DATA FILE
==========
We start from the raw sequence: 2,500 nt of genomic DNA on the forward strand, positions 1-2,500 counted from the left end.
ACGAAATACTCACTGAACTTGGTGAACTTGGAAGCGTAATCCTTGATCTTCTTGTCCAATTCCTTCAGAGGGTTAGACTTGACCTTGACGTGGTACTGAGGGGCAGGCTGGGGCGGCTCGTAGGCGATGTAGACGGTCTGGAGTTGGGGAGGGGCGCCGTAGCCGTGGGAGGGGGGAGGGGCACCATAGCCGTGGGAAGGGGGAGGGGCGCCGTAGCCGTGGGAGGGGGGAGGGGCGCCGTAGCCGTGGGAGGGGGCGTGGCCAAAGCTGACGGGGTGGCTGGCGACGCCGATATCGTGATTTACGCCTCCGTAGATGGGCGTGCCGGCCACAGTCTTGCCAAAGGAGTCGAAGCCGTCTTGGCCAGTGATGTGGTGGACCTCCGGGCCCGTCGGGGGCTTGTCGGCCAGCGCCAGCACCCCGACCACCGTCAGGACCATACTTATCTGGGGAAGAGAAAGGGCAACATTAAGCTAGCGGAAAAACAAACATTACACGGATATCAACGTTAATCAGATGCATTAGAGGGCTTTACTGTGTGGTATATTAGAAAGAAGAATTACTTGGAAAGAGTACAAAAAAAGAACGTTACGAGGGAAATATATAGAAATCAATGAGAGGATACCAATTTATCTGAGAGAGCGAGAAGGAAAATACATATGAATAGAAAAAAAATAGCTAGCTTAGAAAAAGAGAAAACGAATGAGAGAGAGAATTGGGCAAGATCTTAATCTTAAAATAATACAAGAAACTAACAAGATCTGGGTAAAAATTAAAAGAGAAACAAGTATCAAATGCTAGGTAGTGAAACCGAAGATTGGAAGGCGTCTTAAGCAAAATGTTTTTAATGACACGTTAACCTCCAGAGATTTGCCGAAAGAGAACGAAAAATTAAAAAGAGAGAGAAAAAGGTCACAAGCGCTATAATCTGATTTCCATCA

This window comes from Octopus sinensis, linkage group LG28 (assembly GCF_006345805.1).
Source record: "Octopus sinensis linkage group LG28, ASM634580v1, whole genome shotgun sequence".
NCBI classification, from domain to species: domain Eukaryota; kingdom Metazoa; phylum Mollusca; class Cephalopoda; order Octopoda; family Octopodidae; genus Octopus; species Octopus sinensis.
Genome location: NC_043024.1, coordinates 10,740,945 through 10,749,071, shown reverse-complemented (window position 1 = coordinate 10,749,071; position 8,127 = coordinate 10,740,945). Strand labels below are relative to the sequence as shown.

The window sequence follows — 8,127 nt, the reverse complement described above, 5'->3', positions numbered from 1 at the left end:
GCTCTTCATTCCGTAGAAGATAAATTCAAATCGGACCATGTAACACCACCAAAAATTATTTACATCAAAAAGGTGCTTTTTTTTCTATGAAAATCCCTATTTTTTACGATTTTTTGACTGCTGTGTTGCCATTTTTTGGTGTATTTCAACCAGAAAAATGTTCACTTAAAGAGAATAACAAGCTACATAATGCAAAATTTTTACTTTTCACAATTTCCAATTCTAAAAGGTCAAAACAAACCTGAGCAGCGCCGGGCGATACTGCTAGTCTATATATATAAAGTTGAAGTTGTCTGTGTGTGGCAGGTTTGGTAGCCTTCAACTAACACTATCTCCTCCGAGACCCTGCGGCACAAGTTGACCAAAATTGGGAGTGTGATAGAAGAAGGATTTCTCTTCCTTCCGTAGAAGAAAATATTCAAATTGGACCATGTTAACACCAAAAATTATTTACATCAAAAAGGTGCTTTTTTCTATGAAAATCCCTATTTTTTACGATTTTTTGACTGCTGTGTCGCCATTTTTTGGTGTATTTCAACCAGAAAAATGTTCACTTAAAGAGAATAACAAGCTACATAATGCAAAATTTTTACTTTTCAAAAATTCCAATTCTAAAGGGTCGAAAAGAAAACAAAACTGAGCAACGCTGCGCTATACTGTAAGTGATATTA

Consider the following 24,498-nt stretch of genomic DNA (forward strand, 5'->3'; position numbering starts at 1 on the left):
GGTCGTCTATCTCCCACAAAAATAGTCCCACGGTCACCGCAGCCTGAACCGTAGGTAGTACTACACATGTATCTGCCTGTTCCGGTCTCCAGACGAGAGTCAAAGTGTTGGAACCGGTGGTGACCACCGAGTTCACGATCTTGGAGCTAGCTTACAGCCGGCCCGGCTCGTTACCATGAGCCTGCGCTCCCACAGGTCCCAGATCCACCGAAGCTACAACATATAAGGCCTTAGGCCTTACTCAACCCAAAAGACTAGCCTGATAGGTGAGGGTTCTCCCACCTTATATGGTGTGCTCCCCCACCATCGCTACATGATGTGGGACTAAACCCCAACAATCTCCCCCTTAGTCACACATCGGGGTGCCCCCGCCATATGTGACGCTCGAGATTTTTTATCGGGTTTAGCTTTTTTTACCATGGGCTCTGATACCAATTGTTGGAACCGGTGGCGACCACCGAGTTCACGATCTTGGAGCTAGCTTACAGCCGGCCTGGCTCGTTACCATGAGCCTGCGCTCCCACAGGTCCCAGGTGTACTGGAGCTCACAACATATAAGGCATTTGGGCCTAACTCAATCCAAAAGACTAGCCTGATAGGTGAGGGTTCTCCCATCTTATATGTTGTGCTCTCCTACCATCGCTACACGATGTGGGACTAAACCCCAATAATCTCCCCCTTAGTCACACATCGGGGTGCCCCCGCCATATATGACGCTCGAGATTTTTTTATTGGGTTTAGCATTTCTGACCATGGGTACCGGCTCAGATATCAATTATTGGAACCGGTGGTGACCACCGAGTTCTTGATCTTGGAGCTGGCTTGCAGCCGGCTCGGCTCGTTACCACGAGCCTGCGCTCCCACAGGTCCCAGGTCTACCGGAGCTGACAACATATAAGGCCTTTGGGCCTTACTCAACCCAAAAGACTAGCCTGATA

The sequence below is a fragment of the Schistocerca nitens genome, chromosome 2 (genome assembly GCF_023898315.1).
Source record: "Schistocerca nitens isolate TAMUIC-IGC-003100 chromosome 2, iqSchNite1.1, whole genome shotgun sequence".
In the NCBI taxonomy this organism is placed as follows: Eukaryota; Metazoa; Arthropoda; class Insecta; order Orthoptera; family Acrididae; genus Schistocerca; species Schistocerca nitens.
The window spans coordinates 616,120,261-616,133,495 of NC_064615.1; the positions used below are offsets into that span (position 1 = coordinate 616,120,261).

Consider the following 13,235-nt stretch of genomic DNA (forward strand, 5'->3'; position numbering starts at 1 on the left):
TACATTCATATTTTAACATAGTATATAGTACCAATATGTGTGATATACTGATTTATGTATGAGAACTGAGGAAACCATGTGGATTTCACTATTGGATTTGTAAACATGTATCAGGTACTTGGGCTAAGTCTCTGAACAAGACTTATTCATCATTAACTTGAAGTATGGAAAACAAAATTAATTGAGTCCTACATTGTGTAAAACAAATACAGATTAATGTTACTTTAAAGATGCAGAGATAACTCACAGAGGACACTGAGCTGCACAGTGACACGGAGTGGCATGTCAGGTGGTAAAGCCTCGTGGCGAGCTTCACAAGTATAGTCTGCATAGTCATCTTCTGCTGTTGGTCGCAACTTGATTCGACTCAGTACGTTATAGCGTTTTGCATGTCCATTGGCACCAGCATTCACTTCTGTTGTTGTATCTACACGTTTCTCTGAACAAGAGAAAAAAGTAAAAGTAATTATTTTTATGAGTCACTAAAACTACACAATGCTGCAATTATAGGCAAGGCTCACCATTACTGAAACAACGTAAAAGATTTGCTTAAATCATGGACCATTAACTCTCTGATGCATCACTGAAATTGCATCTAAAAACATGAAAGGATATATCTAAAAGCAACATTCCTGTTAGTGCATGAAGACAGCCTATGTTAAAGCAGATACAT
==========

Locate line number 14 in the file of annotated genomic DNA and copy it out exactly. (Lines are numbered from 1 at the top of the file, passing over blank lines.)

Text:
The window spans coordinates 616,120,261-616,133,495 of NC_064615.1; the positions used below are offsets into that span (position 1 = coordinate 616,120,261).